About the exhibition
The Empire of Memory exhibition used contemporary photographs alongside archive material, family albums and public records, in order to show this relationship between remembering and forgetting. The combination of images, from the everyday documentation of a place to the unique properties of film photography - jammed mechanisms, accidental double exposure, negative rebates, marks of selection and chance light leaks - allude to the 'after-shocks' and reverberations of war in the present day. Clarkson writes:
"Prompted by a commemorative coin bequeathed to me by my father, I began to consider that conflicts in many instances may be fought in the memories of citizens rather than on actual battlefields and, as such, require alternative approaches to their visual depiction."
The exhibition addressed questions such as: what do we believe in? Why do conflicts keep recurring? Personal responses can assess these collective memories of a nation and may persuade us to consider our own role in the process of reflection and possible healing. As Margaret MacMillan states: "if we can see past our blinders and take note of the telling parallels between then and now, the ways in which our world resembles that of a hundred years ago, history does give us valuable warnings".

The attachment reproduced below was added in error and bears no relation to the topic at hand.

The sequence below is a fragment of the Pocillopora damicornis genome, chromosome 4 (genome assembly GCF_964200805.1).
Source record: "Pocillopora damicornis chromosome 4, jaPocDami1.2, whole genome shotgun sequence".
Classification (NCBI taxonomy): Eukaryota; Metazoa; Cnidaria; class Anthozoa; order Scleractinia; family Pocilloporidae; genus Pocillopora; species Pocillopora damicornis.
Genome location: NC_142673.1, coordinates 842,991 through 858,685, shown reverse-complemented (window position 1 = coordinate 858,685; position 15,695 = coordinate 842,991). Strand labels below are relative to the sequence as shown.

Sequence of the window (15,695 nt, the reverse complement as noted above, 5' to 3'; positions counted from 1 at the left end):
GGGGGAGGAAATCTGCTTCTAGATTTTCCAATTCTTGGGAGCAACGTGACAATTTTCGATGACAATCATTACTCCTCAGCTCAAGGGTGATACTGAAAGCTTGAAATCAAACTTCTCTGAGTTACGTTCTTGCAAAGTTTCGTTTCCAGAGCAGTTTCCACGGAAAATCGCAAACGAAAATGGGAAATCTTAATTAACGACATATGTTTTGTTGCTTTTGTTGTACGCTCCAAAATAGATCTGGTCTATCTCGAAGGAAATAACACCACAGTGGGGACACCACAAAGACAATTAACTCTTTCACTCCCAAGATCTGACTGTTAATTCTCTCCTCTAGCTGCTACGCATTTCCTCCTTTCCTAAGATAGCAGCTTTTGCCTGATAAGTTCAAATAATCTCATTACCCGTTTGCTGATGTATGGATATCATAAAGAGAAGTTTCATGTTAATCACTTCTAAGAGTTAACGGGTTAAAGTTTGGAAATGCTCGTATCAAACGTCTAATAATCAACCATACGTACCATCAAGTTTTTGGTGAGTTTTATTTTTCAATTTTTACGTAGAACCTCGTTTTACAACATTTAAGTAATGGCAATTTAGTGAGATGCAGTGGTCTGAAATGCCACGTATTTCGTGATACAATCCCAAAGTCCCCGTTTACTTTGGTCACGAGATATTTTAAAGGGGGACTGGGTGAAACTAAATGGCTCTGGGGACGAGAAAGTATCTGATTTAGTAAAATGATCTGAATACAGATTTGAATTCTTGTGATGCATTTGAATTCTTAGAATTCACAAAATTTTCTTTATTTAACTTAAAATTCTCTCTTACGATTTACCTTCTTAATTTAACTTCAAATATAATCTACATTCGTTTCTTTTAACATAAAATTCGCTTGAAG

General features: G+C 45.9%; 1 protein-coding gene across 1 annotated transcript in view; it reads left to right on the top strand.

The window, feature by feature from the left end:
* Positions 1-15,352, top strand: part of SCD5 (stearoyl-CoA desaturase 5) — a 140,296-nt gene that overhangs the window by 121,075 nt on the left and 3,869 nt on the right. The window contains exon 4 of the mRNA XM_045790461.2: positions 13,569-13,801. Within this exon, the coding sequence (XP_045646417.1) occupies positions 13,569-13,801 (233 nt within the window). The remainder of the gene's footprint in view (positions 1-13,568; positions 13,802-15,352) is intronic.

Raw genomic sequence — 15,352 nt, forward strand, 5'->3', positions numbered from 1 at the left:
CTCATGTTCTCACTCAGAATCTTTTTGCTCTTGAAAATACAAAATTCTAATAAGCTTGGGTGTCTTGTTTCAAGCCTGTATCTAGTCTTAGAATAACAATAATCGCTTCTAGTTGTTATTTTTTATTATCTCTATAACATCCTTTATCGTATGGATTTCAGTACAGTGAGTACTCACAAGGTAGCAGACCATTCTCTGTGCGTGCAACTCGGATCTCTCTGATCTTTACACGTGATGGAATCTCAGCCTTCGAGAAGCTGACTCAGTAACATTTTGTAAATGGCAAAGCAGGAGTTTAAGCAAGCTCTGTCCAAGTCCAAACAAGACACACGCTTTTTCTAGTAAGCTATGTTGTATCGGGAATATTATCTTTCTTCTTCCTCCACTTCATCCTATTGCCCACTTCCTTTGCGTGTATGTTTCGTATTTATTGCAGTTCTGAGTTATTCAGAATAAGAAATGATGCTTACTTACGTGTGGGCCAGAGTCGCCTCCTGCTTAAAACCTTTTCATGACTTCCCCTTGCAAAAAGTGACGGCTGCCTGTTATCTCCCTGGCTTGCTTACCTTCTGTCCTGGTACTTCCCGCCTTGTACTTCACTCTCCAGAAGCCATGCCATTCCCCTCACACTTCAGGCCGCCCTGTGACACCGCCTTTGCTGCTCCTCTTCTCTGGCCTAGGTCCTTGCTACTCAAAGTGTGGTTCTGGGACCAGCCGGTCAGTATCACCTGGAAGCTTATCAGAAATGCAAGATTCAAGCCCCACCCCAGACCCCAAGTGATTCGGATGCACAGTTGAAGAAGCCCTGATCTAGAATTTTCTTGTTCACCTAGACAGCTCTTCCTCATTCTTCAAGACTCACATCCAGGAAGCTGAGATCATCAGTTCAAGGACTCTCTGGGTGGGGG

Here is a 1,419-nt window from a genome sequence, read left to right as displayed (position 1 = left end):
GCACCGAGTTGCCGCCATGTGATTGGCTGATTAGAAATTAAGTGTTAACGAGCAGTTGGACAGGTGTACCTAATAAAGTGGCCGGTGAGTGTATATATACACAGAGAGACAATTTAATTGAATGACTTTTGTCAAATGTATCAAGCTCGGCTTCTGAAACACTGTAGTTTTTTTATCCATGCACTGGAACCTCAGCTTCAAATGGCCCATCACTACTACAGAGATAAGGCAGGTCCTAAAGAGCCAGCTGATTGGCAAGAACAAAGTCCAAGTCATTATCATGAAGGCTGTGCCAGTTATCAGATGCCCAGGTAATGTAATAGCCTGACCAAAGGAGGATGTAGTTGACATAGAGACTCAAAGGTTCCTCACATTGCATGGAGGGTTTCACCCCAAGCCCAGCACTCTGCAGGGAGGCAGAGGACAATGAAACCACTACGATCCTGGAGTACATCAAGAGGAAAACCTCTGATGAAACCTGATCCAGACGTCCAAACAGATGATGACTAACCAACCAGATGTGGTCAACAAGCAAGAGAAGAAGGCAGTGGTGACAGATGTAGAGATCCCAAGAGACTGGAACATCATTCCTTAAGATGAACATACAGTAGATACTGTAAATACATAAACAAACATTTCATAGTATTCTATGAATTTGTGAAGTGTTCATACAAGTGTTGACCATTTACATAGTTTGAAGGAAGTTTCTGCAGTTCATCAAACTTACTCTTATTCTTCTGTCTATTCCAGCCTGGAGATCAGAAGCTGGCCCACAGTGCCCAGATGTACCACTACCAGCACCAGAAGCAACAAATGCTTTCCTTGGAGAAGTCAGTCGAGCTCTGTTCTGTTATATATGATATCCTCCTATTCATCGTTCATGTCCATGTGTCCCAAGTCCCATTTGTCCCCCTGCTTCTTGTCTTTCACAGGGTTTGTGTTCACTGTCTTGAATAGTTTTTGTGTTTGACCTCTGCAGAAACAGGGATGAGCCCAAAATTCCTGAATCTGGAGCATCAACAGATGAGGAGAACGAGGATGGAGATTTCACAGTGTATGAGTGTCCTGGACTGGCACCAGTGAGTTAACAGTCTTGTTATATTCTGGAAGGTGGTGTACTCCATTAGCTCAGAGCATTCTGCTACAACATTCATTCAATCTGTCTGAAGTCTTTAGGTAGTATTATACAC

About the researcher
Garry Clarkson is a Senior Lecturer in the Department of Art and Communication at the University of Huddersfield. He began his career in 1985 as a newspaper photographer. His pictures of Salman Rushdie's controversial book The Satanic Verses being burned in his home city of Bradford were published widely, including The Independent, Sunday Telegraph, New Statesman/Society, New Internationalist and Channel 4 Television and were included in the 1989 'Pictures of the Year' in The Guardian.
Clarkson studied film at the University of Westminster (1994) and an MA in Documentary Photography from the University of Wales, Newport (2005), after which he worked on editorial and exhibition projects, notably: Libération, France; Saturday Times Magazine, UK; and Dominical, Spain. in 2008 Garry was selected as one of 70 participants from 42 countries to take part in the Descubrimientos (Discoveries) platform for the promotion and dissemination of works by 'emerging international photographers'.
Clarkson is interested in the definitions of 'documentary' in all its forms: film, video and photography as well as written and oral histories. His study of the codes and conventions of realist modes of photography since 1988 is supplemented by an interest in disrupting a journalistic way of working through the incorporation of more self-conscious artistic strategies.